Base pairs with unusual geometries and the interactions between mismatched bases are not explicitly depicted in EteRNA.
Base pairs can be considered the "glue" that holds together a folded RNA. Breaking a base pair that has already formed requires the addition of energy to the RNA.
Base pairing results from a combination of hydrogen bonding and hydrophobic stacking interactions. These interactions are only favorable with certain combinations of bases in specific orientations.
Base pairs vary in strength. The GC pair is stronger than AU or GU pairs due to the presence of an additional hydrogen bond and stronger stacking interactions. Additionally, the energy of a base pair can be altered by exchanging the positions of two paired bases. A GC pair with guanine in the 5' direction of cytosine will not make the same energy contribution as a CG pair with guanine in the 3' direction of cytosine.
Watson-Crick Base Pairs
The AU pair and GC pair are known as Watson-Crick base pairs. These are the most commonly encountered type of base pairs in double-stranded regions of RNA. The geometry of these two pairs in double-stranded RNA is nearly identical.
Watson-Crick Pairs in EteRNA
The GC pair is stronger than the AU pair by up to 2 kcal/mol, and it is more stabilizing when it appears as a closing base pair.
- Main Article: Translation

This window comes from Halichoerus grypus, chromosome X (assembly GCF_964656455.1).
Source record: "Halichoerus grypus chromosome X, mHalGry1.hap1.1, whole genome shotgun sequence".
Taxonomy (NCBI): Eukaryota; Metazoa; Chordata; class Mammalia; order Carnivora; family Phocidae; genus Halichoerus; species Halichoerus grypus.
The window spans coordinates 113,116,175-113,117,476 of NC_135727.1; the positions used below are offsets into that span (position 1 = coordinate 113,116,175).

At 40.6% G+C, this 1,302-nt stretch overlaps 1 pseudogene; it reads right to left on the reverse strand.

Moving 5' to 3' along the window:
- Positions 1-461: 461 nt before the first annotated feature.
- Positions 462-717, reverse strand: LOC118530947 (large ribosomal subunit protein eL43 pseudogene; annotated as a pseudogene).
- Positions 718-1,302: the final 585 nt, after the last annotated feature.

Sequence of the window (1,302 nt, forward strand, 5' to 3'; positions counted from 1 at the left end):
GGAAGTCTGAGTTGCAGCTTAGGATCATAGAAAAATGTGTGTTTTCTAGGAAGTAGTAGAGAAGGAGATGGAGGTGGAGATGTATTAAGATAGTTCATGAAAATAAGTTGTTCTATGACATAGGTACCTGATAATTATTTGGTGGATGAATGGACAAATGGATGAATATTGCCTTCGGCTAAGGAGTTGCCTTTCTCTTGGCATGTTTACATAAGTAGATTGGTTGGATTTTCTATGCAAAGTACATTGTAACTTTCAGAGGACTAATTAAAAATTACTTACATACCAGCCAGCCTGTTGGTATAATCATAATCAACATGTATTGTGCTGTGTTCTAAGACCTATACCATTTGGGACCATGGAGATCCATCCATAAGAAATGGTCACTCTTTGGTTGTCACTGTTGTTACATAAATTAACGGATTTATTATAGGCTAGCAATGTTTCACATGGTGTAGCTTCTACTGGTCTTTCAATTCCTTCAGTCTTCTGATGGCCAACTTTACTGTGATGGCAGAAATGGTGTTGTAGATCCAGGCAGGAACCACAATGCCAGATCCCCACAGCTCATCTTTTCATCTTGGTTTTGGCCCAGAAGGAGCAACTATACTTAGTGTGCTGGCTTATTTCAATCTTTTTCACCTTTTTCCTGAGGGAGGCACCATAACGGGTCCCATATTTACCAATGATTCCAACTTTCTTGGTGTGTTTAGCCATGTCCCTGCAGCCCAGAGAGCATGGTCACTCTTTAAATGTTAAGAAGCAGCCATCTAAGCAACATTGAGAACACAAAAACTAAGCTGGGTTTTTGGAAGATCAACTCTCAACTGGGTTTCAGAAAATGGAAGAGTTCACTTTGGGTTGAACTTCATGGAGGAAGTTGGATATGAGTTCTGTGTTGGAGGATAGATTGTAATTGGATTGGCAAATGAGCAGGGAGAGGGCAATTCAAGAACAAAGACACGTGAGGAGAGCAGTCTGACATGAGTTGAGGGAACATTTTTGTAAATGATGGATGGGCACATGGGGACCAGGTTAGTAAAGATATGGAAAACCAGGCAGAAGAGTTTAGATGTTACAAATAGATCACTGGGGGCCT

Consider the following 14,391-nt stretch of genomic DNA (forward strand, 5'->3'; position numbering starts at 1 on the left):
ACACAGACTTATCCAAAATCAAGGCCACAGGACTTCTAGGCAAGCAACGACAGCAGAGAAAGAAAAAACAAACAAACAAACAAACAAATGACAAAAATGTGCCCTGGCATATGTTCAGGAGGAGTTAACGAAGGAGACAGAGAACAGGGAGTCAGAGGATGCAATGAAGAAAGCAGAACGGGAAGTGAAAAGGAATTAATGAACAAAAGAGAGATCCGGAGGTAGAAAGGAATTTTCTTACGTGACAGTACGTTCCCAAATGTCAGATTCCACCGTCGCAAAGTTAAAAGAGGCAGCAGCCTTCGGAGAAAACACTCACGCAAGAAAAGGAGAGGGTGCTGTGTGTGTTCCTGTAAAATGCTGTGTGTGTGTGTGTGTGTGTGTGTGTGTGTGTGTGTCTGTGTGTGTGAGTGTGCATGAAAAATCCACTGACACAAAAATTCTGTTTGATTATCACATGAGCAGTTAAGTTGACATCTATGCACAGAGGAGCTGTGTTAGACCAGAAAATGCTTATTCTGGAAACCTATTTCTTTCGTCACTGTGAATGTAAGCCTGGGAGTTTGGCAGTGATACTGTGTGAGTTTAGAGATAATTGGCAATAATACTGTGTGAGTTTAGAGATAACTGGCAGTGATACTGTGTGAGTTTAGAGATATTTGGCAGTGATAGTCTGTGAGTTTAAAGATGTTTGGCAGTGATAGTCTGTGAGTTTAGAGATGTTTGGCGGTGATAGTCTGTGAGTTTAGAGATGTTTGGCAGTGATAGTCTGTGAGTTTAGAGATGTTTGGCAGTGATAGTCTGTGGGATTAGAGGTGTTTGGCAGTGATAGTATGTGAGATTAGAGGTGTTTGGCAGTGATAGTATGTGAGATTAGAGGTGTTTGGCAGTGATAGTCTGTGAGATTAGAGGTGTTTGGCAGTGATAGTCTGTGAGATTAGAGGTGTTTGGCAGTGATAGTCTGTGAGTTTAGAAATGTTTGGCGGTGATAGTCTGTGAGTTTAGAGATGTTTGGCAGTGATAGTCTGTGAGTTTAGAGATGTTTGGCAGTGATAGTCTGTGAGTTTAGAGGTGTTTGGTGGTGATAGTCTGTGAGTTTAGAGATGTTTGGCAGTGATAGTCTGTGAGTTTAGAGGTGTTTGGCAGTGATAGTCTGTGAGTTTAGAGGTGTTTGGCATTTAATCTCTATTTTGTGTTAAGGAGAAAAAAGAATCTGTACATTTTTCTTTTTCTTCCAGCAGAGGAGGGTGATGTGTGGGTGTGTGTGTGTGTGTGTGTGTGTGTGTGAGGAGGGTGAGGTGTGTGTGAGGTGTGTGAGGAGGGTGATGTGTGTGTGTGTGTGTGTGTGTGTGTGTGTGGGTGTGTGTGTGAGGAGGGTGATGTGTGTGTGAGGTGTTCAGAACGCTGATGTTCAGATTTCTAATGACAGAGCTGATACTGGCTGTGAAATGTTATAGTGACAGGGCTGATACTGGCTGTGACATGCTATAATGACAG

Wobble pairs are non-Watson-Crick pairs involving bases at the final "wobble" position of the codon-anticodon pair. The ability to form these Jelli Belli :)
In Watson-Crick base pairs, hydrogen bonding between bases involves a specific region of each nucleotide. Nucleotides contain many hydrogen bond donors and acceptors outside of this region that can also participate in base-pairing. Hydrogen bonding between two bases can involve any combination of three general regions, or edges.
Glycosidic Bond Orientation
A glycosidic bond joins the sugar, ribose, and the base in a nucleotide. The glycosidic bonds of the two bases in a base pair can be oriented in the same (cis) or opposing (trans) directions.
Tautomerization alters the arrangement of hydrogen bond donors and acceptors in a base and can allow the formation of additional hydrogen bonds.
Certain noncanonical pairs have common names. For example, a "sheared GA pair" involves hydrogen bonding between the Hoogsteen and Sugar edges of guanine and adenine with a trans- orientation of the glycosidic bond.